Saturday, May 14, 2011
I'm Dreaming of a Sleeping Porch
Victorian home with a sleeping porch on the second floor. Usually built off a bedroom, the sleeping porch was screened in on three sides for maximum air circulation.
We assume in Virginia that hot weather will eventually arrive, which sets me to wishing again that I had a sleeping porch. So often in the summer, it is a lot cooler at night outside than it is in or there is a soft breeze outside that invites enjoyment. But we are stuck sleeping inside our homes with the windows shut and the hum of canned air. At these times, I start fantasizing about building a porch outside my bedroom window.
The screened-in sleeping porch enabled adults and children to sleep outside with protection from rain and insects during the hot summer months. With the advent of electric fans and air conditioning, it was erased from blueprints for new homes. But perhaps the high price of energy these days will bring about its revival, or families will start building them on their own. Here are some inspirations.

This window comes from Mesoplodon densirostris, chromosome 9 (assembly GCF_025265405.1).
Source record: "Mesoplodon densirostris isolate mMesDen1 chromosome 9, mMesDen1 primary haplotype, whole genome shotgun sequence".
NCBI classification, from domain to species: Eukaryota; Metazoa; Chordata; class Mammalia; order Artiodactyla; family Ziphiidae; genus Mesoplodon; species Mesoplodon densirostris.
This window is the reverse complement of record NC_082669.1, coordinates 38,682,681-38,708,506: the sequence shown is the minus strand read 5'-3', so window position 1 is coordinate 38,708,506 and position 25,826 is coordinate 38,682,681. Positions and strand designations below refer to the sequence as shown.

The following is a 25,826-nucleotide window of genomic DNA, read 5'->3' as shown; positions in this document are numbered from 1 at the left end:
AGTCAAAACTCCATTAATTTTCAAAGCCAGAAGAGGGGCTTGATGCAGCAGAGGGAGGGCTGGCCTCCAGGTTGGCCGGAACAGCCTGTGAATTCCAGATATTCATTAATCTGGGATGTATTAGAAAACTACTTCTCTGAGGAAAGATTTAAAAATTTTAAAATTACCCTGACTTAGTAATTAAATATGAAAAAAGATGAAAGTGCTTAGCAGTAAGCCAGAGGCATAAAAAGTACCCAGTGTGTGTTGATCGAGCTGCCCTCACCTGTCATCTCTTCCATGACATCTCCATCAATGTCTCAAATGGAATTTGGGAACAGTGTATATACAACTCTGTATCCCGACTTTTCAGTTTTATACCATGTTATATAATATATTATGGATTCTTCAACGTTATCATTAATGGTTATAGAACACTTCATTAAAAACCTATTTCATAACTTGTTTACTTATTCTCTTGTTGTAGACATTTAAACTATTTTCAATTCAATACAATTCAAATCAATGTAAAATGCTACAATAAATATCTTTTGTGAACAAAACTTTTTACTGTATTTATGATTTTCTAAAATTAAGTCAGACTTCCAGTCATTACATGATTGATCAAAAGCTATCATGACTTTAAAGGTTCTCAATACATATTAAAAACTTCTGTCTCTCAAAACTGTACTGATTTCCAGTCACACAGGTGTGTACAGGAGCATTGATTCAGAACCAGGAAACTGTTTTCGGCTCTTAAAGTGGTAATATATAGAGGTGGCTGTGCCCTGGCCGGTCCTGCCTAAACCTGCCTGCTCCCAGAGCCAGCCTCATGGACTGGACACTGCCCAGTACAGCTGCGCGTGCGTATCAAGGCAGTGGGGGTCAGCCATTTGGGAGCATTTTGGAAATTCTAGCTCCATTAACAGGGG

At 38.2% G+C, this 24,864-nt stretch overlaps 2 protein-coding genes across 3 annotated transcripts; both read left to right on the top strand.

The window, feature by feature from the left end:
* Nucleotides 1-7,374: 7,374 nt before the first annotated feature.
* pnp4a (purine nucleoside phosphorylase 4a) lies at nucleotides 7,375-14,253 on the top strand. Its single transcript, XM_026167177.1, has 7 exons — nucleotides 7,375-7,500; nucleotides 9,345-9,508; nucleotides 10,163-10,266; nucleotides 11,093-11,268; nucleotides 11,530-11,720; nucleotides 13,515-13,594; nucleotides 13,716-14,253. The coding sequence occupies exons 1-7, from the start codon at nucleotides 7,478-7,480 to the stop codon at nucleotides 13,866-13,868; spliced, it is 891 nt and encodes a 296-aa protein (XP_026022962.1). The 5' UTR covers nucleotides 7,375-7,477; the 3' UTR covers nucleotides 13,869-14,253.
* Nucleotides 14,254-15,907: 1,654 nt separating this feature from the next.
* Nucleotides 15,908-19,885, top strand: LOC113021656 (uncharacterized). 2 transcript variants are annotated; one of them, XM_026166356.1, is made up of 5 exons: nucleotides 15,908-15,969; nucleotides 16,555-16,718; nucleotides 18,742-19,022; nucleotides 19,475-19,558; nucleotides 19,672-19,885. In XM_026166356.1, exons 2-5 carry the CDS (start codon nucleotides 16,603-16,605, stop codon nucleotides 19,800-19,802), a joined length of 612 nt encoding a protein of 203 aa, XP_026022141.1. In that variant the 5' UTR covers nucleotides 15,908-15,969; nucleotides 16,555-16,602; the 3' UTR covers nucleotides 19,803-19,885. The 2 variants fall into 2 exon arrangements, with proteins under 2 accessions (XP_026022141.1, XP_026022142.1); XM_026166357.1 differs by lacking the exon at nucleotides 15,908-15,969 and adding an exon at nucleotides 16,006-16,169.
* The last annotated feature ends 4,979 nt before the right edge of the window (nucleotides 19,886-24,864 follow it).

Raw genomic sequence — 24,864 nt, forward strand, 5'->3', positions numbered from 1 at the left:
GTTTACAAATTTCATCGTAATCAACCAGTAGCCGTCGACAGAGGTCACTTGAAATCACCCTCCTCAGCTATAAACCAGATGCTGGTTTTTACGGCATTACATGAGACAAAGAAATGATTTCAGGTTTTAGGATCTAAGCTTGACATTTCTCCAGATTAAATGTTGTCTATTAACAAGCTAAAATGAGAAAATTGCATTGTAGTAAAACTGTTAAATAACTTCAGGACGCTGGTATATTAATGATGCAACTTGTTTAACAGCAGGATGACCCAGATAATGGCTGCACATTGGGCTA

I like the way this porch is right up there with the trees--almost an enclosed treehouse.
Here's a first-floor screened in porch used for sleeping--and reading during the daytime?
At her home in Florida, Margaret Rawlings, author of The Yearling, wrote her books on a table on her porch and also slept there.
This sleeping porch also has windows, so that it can be used in the colder months also. These types of rooms also make nice studies or dining areas.
The sleeping porch offers us an opportunity to be more aware of our natural surroundings.
My personal favorite: the night-time nursery outside.